The leafy surroundings of its Bath office are appreciated by staff, with a communal area for sharing lunch or a hot drink together and a garden to sit in among the trees and plants during break times. Craft and hobby groups enable staff to learn and pass on new skills, such as crocheting. There are even free ice creams in the summer, courtesy of the chief executive.
London and Manchester | Employees 22
“We have fun as a team and like each other as people, not just colleagues,” says one member of the ReachOut staff. That is what chief executive Peter Blackwell wants to hear. He knows people don’t work for charities for the money. So although he and the 22-strong staff team are very focused on their mission, they also try to create a fun environment where people enjoy coming to work.
Hence the music afternoons on Fridays: after 4pm, songs on a chosen theme resound around the office. It helps to create a nice relaxed atmosphere after a week of hard work, says Blackwell.
The charity’s core team, split between London and Manchester, is supplemented by about 60 sessional workers and hundreds of volunteers. To say thank you and to help them feel included, there are two celebratory events to which all are invited, one at Christmas and one in the summer involving sports and a picnic. Also invited are former young people, who are the long-term beneficiaries of the organisation, providing both fun and a powerful reminder for everyone of why they do what they do.
Creating a friendly, cooperative environment can stimulate a virtuous circle. Many of the staff are friends outside work and do activities together, and they naturally support and help each other when things are busy.
One member of staff who joined relatively recently describes ReachOut simply as an amazing place to work: “The team is great – people work well together and like each other.”
There are rules, though. For example, you are not allowed to complain about other people’s songs on Friday music afternoons. However, Blackwell quickly admits that people sometimes do.
Creating a friendly, cooperative environment can stimulate a virtuous circle. Many of the staff are friends outside work and do activities together, and they naturally support and help each other when things are busy because people are passionate about their work. Bea Marquez joined the charity in August and says: "It's really great to be a part of a close-knit, driven team. ReachOut is full of talented people, and every day we get to work together and help change the lives of some of the UK’s most disadvantaged kids."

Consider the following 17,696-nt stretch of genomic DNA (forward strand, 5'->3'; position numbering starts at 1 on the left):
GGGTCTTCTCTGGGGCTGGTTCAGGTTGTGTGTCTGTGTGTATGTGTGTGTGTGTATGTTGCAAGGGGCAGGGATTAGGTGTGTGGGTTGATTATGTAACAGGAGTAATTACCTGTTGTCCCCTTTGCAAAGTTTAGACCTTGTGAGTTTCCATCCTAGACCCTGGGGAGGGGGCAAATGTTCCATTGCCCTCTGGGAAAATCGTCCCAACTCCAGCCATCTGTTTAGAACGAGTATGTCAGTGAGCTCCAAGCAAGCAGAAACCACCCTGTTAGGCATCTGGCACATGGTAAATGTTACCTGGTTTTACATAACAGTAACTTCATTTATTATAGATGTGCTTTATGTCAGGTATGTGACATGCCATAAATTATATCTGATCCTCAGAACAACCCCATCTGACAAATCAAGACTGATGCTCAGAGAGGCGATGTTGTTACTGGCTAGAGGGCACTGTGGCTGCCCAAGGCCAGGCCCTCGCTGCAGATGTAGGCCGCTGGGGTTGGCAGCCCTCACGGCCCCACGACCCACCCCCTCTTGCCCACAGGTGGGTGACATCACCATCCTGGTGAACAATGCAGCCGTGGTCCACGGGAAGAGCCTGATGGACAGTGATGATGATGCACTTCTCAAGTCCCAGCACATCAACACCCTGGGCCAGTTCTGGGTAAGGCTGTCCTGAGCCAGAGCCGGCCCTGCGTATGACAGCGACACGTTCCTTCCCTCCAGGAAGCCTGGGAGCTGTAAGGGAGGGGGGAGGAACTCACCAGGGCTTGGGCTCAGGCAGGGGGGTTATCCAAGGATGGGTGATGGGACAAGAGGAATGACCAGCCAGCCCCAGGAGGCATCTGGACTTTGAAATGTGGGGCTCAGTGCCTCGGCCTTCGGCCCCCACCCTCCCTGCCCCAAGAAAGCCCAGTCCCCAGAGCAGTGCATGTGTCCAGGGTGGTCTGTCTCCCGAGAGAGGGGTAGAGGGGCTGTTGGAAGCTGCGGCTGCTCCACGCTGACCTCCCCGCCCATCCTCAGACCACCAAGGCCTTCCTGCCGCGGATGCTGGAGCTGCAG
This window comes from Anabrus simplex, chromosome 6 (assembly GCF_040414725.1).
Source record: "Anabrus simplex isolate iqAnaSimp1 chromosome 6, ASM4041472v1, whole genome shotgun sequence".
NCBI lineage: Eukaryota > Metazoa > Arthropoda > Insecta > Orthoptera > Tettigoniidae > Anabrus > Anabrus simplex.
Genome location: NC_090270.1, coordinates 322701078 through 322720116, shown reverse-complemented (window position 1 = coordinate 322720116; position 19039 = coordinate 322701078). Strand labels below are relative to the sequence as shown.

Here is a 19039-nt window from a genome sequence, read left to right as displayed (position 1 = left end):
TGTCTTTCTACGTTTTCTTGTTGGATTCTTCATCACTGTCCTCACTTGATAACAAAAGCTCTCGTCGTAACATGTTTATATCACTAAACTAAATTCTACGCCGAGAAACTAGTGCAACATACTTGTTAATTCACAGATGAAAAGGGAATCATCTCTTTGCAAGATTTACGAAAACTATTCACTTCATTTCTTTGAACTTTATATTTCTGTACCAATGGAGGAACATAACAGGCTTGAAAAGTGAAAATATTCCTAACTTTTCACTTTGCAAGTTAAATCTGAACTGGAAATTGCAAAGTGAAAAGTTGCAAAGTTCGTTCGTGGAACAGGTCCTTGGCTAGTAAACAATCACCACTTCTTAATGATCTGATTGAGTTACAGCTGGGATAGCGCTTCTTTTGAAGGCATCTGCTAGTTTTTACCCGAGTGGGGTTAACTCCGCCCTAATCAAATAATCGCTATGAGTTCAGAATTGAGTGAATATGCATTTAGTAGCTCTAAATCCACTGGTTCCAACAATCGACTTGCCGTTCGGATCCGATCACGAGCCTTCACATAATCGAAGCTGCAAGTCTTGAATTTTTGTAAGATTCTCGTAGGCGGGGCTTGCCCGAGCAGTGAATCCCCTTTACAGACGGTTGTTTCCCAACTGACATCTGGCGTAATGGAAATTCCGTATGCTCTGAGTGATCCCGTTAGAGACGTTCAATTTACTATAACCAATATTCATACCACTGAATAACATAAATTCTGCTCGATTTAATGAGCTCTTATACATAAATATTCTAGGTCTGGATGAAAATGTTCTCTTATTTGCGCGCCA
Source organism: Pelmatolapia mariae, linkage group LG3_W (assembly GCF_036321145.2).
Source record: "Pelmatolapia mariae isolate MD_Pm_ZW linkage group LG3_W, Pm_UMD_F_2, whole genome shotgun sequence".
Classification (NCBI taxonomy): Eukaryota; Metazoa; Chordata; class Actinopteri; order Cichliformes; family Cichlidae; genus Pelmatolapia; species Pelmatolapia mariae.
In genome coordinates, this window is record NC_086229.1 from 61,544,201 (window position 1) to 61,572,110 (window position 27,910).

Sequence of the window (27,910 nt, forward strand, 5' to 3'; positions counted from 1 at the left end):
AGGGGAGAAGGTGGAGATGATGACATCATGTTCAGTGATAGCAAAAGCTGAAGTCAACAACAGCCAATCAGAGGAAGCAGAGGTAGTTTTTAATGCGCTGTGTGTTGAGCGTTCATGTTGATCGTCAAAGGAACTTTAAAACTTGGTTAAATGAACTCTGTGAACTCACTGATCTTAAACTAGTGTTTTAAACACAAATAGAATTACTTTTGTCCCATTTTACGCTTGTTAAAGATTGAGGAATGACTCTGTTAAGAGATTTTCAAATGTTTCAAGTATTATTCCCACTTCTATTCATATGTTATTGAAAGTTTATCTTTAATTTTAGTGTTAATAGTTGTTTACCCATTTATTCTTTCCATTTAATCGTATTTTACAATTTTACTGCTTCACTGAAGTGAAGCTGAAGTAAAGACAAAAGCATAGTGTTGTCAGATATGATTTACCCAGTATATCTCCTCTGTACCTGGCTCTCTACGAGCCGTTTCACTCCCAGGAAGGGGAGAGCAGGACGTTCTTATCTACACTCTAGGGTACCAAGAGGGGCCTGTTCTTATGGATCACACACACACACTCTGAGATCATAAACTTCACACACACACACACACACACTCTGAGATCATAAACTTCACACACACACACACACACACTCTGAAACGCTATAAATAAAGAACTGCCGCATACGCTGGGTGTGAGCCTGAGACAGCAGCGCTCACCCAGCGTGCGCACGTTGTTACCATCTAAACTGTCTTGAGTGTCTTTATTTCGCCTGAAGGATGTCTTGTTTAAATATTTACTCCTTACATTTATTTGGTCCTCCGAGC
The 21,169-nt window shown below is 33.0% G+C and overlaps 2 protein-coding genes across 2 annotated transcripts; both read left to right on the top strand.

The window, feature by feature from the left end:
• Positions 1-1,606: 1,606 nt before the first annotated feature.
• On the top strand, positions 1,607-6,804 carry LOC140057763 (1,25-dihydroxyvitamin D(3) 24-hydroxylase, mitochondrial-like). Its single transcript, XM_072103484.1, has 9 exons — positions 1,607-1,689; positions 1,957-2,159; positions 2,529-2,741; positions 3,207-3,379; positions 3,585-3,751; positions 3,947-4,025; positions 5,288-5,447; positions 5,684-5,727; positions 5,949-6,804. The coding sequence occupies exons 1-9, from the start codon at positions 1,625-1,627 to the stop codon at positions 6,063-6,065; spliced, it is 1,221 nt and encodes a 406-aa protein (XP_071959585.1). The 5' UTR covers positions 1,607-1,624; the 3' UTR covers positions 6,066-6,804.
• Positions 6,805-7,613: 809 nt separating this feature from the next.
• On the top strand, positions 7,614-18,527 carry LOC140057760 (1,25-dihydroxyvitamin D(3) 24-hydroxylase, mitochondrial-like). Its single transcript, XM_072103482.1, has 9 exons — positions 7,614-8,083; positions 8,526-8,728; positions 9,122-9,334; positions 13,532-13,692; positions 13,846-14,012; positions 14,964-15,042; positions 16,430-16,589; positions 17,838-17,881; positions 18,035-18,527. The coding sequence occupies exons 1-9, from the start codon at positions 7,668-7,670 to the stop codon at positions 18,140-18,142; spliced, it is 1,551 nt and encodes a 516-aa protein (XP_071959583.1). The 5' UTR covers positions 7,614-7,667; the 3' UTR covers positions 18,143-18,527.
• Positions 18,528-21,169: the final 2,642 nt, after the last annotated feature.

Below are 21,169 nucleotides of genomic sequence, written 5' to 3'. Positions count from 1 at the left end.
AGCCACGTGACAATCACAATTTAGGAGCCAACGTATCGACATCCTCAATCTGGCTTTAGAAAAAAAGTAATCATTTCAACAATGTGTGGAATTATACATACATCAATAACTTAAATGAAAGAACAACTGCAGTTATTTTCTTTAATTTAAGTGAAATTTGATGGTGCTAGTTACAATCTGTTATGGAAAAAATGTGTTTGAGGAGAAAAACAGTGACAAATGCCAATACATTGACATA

4. All We Can
London | Employees 21
The international emergency relief organisation All We Can has the best possible recommendation for its child-friendly practices. A member of staff who brought the kids to work says they loved it so much they kept asking to go back. Adding to the days out, the caring ethos and the comfortable office space, the charity encourages lunchtime activities such as group walks, quizzes and order-in pizza bonanzas. There are also after-work gatherings, including group outings to local pubs, a book club and film trips.
London | Employees 21
The personal development budget given to all staff at the autism charity Autistica isn’t just for external training courses. They’re encouraged to think laterally about any way to gain experience and insight, from mentoring to online learning and volunteering. There’s the same focus on flexibility and creativity in the monthly social activities voted on by staff. Many are designed to build team spirit, such as bowling, art classes, darts and board games. Crucially, the aim is to bring people together in an autism-friendly environment that doesn't exclude anyone.